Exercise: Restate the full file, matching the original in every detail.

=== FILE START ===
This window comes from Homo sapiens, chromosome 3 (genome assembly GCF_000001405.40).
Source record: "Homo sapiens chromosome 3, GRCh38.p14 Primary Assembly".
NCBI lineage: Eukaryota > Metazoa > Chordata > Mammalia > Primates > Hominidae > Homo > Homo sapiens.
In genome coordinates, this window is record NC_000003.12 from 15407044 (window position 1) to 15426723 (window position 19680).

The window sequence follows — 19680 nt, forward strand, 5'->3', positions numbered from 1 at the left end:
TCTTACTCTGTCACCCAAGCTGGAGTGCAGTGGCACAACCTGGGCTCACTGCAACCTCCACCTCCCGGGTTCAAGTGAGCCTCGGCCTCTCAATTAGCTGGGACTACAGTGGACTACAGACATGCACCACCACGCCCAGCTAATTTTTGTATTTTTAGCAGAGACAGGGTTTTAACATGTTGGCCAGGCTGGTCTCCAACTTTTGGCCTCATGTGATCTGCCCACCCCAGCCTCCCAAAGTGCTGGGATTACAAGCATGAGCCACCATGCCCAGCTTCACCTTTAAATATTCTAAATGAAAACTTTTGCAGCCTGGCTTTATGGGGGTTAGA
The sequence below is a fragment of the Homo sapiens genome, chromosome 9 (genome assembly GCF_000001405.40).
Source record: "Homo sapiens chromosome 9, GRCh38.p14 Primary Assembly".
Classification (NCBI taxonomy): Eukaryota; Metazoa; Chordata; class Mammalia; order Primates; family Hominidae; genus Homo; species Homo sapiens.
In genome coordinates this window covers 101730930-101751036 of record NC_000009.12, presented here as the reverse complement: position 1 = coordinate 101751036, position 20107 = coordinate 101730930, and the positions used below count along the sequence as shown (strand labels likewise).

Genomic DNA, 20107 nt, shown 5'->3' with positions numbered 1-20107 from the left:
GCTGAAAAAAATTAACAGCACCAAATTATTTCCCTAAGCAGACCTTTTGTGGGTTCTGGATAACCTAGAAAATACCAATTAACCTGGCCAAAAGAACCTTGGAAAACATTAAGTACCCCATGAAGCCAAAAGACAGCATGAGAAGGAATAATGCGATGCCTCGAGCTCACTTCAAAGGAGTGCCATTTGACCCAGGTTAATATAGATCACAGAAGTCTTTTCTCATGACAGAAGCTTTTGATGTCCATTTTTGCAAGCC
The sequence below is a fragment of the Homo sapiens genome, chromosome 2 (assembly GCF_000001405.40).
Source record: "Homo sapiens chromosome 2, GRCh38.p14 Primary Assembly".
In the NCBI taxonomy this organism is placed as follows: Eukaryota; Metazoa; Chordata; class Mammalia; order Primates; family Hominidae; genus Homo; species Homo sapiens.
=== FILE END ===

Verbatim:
This window comes from Homo sapiens, chromosome 3 (genome assembly GCF_000001405.40).
Source record: "Homo sapiens chromosome 3, GRCh38.p14 Primary Assembly".
NCBI lineage: Eukaryota > Metazoa > Chordata > Mammalia > Primates > Hominidae > Homo > Homo sapiens.
In genome coordinates, this window is record NC_000003.12 from 15407044 (window position 1) to 15426723 (window position 19680).

The window sequence follows — 19680 nt, forward strand, 5'->3', positions numbered from 1 at the left end:
TCTTACTCTGTCACCCAAGCTGGAGTGCAGTGGCACAACCTGGGCTCACTGCAACCTCCACCTCCCGGGTTCAAGTGAGCCTCGGCCTCTCAATTAGCTGGGACTACAGTGGACTACAGACATGCACCACCACGCCCAGCTAATTTTTGTATTTTTAGCAGAGACAGGGTTTTAACATGTTGGCCAGGCTGGTCTCCAACTTTTGGCCTCATGTGATCTGCCCACCCCAGCCTCCCAAAGTGCTGGGATTACAAGCATGAGCCACCATGCCCAGCTTCACCTTTAAATATTCTAAATGAAAACTTTTGCAGCCTGGCTTTATGGGGGTTAGA
The sequence below is a fragment of the Homo sapiens genome, chromosome 9 (genome assembly GCF_000001405.40).
Source record: "Homo sapiens chromosome 9, GRCh38.p14 Primary Assembly".
Classification (NCBI taxonomy): Eukaryota; Metazoa; Chordata; class Mammalia; order Primates; family Hominidae; genus Homo; species Homo sapiens.
In genome coordinates this window covers 101730930-101751036 of record NC_000009.12, presented here as the reverse complement: position 1 = coordinate 101751036, position 20107 = coordinate 101730930, and the positions used below count along the sequence as shown (strand labels likewise).

Genomic DNA, 20107 nt, shown 5'->3' with positions numbered 1-20107 from the left:
GCTGAAAAAAATTAACAGCACCAAATTATTTCCCTAAGCAGACCTTTTGTGGGTTCTGGATAACCTAGAAAATACCAATTAACCTGGCCAAAAGAACCTTGGAAAACATTAAGTACCCCATGAAGCCAAAAGACAGCATGAGAAGGAATAATGCGATGCCTCGAGCTCACTTCAAAGGAGTGCCATTTGACCCAGGTTAATATAGATCACAGAAGTCTTTTCTCATGACAGAAGCTTTTGATGTCCATTTTTGCAAGCC
The sequence below is a fragment of the Homo sapiens genome, chromosome 2 (assembly GCF_000001405.40).
Source record: "Homo sapiens chromosome 2, GRCh38.p14 Primary Assembly".
In the NCBI taxonomy this organism is placed as follows: Eukaryota; Metazoa; Chordata; class Mammalia; order Primates; family Hominidae; genus Homo; species Homo sapiens.